In most of Europe, bread made from bark was a famine food. It was more regularly eaten Europe’s far North. The “bark” in bark bread is actually the cambium layer that grows under the bark. Pine was a common tree to use for bark breads. The cambium layer is pealed from the tree, dried, and ground into a flour. If used alone then it makes a cake — an unleavened bread — and if mixed with flour — rye would be a good choice in keeping with the breads of the Northern Europe — it bakes into a loaf bread.
I have never done this. The author of this video suggests tasting the cambium before stripping the tree to be sure it has a good taste. Taste is apparently variable.
If you have made bark bread, please leave your report in the comment section, below.
This photograph, taken by Reaktion Books publisher Michael Leaman in Tiblisi, Georgia, very clearly shows that the top of the oven is angled so that breads stuck to its side will receive direct radiant heat from the embers or fire at the bottom of the oven. If you build a tandoor oven I would use this photograph as a model.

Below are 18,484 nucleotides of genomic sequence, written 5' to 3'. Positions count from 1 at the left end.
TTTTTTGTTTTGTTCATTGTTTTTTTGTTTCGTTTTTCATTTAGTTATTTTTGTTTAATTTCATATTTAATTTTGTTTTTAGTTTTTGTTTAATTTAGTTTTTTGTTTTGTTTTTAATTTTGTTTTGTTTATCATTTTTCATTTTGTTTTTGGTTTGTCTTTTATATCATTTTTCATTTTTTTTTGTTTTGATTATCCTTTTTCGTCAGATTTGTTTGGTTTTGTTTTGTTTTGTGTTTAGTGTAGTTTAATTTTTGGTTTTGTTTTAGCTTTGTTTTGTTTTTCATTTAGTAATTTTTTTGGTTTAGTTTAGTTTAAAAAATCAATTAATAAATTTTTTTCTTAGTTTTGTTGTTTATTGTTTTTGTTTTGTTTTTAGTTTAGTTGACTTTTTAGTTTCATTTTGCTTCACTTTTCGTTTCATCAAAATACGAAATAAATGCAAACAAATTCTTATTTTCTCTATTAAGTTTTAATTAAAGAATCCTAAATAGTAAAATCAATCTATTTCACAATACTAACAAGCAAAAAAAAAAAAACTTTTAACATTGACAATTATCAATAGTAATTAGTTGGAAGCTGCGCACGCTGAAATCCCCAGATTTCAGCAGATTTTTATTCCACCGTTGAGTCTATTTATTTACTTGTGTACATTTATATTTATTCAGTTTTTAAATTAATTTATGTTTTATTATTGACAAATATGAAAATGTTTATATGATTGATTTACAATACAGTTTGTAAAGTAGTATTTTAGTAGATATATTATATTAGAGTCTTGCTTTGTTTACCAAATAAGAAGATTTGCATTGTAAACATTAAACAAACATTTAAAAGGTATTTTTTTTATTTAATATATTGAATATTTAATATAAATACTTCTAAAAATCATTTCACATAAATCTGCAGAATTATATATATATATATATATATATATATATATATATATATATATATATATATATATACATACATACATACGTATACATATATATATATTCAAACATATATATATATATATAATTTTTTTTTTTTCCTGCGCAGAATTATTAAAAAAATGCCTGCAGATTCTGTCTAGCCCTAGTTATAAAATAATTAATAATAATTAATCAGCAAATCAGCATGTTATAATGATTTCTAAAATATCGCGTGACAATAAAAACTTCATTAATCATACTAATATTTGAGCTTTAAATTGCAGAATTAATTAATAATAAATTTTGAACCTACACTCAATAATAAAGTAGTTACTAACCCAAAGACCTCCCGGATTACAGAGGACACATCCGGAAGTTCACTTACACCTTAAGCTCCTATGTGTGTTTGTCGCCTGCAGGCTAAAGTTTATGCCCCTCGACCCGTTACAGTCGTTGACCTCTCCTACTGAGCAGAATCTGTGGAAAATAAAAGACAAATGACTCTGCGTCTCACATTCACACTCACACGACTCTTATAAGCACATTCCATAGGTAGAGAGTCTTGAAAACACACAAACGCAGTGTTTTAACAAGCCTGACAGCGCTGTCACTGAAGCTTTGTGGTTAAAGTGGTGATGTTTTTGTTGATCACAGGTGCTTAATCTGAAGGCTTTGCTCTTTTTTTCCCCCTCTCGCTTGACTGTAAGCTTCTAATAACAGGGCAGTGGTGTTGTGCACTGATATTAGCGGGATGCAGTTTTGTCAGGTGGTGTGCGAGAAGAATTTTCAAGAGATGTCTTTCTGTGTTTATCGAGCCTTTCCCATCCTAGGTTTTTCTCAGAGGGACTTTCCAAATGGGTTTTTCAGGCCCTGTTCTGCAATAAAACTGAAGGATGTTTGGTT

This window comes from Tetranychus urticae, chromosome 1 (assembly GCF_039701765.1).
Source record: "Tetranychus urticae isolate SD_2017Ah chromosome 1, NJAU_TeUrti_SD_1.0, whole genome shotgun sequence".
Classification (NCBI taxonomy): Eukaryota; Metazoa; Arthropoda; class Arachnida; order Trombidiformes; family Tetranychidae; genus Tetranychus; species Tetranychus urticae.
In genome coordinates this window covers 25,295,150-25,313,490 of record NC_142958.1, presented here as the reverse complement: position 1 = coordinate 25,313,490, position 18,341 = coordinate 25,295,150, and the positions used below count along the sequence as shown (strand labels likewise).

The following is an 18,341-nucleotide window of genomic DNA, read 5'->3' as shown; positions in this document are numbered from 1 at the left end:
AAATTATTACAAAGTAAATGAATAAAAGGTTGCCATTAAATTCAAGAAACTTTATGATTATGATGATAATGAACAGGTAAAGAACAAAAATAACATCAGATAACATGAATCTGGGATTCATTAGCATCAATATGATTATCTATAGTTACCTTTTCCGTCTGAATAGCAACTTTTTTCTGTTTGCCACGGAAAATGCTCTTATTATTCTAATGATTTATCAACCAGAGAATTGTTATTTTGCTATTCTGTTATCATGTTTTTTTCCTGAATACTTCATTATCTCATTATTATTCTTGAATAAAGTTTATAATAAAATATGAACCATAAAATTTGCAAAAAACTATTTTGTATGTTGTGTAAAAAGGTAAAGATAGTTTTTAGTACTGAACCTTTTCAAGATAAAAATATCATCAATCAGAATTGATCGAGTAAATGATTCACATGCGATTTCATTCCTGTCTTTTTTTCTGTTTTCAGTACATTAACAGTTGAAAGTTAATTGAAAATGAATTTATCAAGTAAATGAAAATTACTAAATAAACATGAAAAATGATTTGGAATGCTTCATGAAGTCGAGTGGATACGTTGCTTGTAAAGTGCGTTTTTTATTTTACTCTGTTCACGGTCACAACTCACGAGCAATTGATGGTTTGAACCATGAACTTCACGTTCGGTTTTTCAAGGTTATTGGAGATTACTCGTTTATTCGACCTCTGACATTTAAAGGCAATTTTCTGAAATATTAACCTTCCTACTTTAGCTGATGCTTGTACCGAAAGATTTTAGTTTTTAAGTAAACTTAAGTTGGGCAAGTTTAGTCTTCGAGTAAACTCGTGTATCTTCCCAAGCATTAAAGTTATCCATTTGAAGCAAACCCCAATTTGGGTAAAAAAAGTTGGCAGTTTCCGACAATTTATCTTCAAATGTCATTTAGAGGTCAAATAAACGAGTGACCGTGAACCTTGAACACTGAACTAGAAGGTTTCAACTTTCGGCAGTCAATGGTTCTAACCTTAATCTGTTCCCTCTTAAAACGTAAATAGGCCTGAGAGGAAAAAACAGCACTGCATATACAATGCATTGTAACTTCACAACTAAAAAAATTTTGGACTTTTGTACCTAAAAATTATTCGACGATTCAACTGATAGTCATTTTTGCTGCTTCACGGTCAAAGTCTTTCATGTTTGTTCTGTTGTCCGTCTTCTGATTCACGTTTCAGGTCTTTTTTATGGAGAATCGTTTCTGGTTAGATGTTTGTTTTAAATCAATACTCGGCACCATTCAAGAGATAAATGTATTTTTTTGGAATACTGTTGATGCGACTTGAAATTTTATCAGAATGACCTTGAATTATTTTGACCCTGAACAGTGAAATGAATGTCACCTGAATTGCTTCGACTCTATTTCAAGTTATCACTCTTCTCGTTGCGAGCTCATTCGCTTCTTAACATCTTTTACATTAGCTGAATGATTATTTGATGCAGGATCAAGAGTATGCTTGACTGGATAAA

The impromptu Peruvian oven that is is built in the Peruvian highlands to bake potatoes can easily be adapted to bake bread. While the Peruvian watia dome is heated and then collapsed onto the potatoes, one can use the form to bake bread the usual way.
The Peruvian potato oven is constructed in situ with sod or weedy soil. If your soil has a high clay content then using clumps of soil that are already bound with roots is more or less equivalent to building a cob or adobe oven. I don’t know how big a dome one can build out of sod but if one doesn’t have a weedy field to dig up I imagine the following experiment: seed a prepared bed of clayey soil large enough to construct the dome of an oven that is three feet (1 meter) in diameter with grass and when the grass is well established shovel clumps to build an oven as illustrated below. Continue reading “Peruvian Watia Oven made with Spaded Soil”